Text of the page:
How did the idea for Lumen arise? Inspiration came from everywhere, at first it was the way the light danced around my house at sunrise and sunset and became my own personal light show, it used to transfix me. Artist inspiration came from the obvious Uta Barth, Yayoi Kusama and James Turell. Yuji Hamad's smoke filled streets and Suzanne Mooney's plastic photograph windows were two major lightbulb moments for me arriving at Lumen. Artist influences came from all disciplines, all genres, Jackson Pollock continues to inspire me as does Turner. There are too many to mention, famous and obscure. One thing that I found massively inspirational was reading. I read everything I could get my hands on from Burke and Kant's theories of the sublime, to the Poetics of Space, to In Praise of Shadows. Reading philosophy and art books more than anything helped me understand what I was already thinking more clearly. I started to research into the science behind light and optics to give depth to my theory and I became obsessive about learning more about how light works and how it affects us and the planet. Lastly, talking to other people, artists, tutors, fellow students, my mum! - thrashing an idea about is the best form of progression.
Why did you decide to focus your images around the river Humber? The Humber river seemed like a natural place to photograph the piece for Lumen, as up until then I had been photographing out of the boundaries of my house, the windows. Now seemed like a natural time to broaden that to the boundary of the city I live in, Hull, and look at the river, which is very beautiful but can also be part of why the city can feel cut off at times. The Humber is also a strong link to the city's industrial past, and now its future, and on an aesthetic level I liked it's reflective vast surface which seems to look different and change as the light changes, and that changes the whole surrounding landscape - something I felt was very much in tune with the theme of the project.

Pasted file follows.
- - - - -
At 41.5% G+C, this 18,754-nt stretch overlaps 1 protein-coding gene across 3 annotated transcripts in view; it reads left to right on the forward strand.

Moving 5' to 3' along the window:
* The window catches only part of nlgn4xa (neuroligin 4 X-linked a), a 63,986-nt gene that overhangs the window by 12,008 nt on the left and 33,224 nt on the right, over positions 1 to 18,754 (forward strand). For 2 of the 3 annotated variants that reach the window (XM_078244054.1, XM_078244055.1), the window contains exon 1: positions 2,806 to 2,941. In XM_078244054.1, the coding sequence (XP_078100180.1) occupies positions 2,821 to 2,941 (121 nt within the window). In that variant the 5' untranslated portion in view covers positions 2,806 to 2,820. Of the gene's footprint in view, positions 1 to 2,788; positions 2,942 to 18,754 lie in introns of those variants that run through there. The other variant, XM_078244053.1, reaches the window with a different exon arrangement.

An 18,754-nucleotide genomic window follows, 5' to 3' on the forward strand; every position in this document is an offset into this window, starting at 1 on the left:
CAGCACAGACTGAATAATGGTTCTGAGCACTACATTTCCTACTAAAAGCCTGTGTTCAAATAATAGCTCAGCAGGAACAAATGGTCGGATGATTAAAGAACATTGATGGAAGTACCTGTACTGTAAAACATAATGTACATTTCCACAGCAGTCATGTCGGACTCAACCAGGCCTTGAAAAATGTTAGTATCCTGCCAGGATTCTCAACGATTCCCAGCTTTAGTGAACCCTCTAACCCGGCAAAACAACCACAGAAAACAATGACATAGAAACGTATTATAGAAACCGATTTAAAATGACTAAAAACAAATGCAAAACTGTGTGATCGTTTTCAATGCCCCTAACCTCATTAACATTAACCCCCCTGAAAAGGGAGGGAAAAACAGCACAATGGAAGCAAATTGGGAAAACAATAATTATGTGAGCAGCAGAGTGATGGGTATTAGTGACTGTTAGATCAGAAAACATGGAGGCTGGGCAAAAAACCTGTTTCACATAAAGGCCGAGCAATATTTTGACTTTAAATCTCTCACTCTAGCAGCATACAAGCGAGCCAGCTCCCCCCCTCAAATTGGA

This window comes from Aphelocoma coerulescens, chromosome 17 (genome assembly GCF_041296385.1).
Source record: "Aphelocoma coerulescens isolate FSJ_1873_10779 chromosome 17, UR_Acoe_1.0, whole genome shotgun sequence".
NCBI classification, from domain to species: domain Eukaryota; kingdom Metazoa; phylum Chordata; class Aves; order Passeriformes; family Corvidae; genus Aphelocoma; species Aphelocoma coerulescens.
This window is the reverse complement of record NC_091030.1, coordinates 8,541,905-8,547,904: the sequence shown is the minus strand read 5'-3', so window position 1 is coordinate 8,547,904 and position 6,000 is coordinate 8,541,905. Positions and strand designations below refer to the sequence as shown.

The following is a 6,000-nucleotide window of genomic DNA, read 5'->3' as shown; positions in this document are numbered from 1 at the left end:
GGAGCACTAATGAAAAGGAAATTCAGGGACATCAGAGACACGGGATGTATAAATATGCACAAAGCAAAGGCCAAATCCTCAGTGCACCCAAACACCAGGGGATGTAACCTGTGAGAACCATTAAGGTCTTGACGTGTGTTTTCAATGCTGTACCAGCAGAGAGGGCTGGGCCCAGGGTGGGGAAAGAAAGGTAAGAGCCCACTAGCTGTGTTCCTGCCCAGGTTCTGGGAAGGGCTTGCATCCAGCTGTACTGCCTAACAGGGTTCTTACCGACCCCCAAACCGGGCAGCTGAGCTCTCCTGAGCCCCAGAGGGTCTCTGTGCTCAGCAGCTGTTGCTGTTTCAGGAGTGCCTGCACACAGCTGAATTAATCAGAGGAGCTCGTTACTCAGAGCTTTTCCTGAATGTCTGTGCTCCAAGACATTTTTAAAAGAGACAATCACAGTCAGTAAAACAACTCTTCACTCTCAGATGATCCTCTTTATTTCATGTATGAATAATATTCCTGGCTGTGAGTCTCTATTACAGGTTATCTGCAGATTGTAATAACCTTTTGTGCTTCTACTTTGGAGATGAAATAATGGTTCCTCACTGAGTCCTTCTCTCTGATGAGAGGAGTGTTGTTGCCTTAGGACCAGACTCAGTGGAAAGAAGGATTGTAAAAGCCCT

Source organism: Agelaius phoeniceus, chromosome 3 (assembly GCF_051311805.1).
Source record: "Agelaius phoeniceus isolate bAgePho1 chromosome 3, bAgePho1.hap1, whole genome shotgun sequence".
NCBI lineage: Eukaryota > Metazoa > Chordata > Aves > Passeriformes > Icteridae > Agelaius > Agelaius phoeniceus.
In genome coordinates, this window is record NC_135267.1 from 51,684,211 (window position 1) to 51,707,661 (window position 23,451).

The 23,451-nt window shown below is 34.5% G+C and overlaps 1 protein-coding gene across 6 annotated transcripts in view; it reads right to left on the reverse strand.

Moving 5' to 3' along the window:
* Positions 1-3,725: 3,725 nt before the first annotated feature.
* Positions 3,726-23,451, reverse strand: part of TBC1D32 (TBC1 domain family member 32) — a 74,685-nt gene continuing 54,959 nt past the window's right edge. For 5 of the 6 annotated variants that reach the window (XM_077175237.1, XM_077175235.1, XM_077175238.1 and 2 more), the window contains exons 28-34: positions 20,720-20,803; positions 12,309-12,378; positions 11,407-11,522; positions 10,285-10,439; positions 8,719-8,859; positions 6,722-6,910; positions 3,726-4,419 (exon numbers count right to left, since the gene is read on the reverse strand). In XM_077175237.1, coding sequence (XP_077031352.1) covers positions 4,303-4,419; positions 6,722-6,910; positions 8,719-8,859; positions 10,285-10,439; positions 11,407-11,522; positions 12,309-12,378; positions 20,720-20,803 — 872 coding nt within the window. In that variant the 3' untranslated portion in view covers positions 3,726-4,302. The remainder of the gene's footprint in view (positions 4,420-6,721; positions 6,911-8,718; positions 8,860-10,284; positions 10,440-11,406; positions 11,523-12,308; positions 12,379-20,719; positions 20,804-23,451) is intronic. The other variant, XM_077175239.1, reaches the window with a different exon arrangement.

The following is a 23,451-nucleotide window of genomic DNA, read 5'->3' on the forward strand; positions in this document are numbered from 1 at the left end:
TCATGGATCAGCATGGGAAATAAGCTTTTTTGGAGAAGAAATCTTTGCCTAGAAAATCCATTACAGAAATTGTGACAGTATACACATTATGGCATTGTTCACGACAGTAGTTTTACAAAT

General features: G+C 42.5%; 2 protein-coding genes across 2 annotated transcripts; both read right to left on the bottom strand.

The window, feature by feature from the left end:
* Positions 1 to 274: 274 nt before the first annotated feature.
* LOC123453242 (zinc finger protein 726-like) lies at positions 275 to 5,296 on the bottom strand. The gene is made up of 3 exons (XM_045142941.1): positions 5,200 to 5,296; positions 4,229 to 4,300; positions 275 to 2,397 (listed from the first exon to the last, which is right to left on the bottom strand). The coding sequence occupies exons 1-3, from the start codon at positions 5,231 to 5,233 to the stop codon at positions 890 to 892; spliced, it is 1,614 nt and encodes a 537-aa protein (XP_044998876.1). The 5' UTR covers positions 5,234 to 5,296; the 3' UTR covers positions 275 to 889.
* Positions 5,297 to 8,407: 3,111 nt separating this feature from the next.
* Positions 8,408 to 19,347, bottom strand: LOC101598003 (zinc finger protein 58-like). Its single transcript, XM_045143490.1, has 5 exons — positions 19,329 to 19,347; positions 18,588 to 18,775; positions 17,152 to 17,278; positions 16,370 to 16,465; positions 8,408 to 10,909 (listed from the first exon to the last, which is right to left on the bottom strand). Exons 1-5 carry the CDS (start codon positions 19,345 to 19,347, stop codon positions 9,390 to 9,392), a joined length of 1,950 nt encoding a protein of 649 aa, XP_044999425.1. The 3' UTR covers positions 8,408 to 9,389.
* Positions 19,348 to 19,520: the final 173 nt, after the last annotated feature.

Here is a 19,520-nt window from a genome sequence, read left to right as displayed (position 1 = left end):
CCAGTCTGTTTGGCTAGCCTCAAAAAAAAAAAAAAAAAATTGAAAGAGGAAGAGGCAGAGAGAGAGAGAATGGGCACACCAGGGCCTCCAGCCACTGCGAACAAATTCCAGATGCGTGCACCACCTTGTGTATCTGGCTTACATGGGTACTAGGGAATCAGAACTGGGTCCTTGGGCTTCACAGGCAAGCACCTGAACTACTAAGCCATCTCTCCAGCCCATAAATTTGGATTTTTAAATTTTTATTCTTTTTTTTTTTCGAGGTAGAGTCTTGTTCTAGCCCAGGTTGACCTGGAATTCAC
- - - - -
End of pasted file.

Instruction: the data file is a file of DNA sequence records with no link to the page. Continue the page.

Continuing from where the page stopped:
What's one key thing you learnt whilst studying for an MA? The MA was really hard work, and Lumen became an obsession for me. The thing I learnt whilst doing the MA, which is a key lesson when studying anything creative I think, is to trust your instincts. If something isn't working, don't labour it too much. Try another way or two if you want, but as an artist you know when something is right. I knew the whole time I was building up to Lumen that I wasn't quite there yet with the work, and as soon as I found that piece instinct took over and the images were in my head. It was just a process of making them. I had to go through the uncertain times to research and look and think about it all, so that when it came, I knew it was right. Sometimes going to my tutor and saying I had made work about a big bit of plastic in the sunlight seemed really ridiculous but he was really supportive and encouraging, even through all my mini crises!
Your work has been featured on a number of online platforms and exhibitions. Can you tell us how you share your work? The MA taught me to push my work and get it seen. Left to my own devices I am introverted and shy about showing work, but my tutors and the MA experience really helped me to overcome that and look for every available opportunity to show work. I subscribe to local council arts development newsletters which often have opportunities, Curator Space is really good, Art Monthly, LensCulture, Redeye is a great network to be involved with up North and inspired me to set up Illuminate, an organisation for Photographers in Hull and East Yorkshire. So far my work has been seen in America and Europe and I hope to make more to show newer pieces too and I really hope to develop my theories further at a higher level such as PhD so I am keeping an eye out for those opportunities too.
Have you got any future plans you'd like to share with us? I've been entering my work to a few different competitions so I'm currently eagerly awaiting responses from those.
Lumen will be featured in a group show called Flow at Kingston Art Group in Hull (City of Culture 2017) and previews Friday 11th August and is on until 3rd September!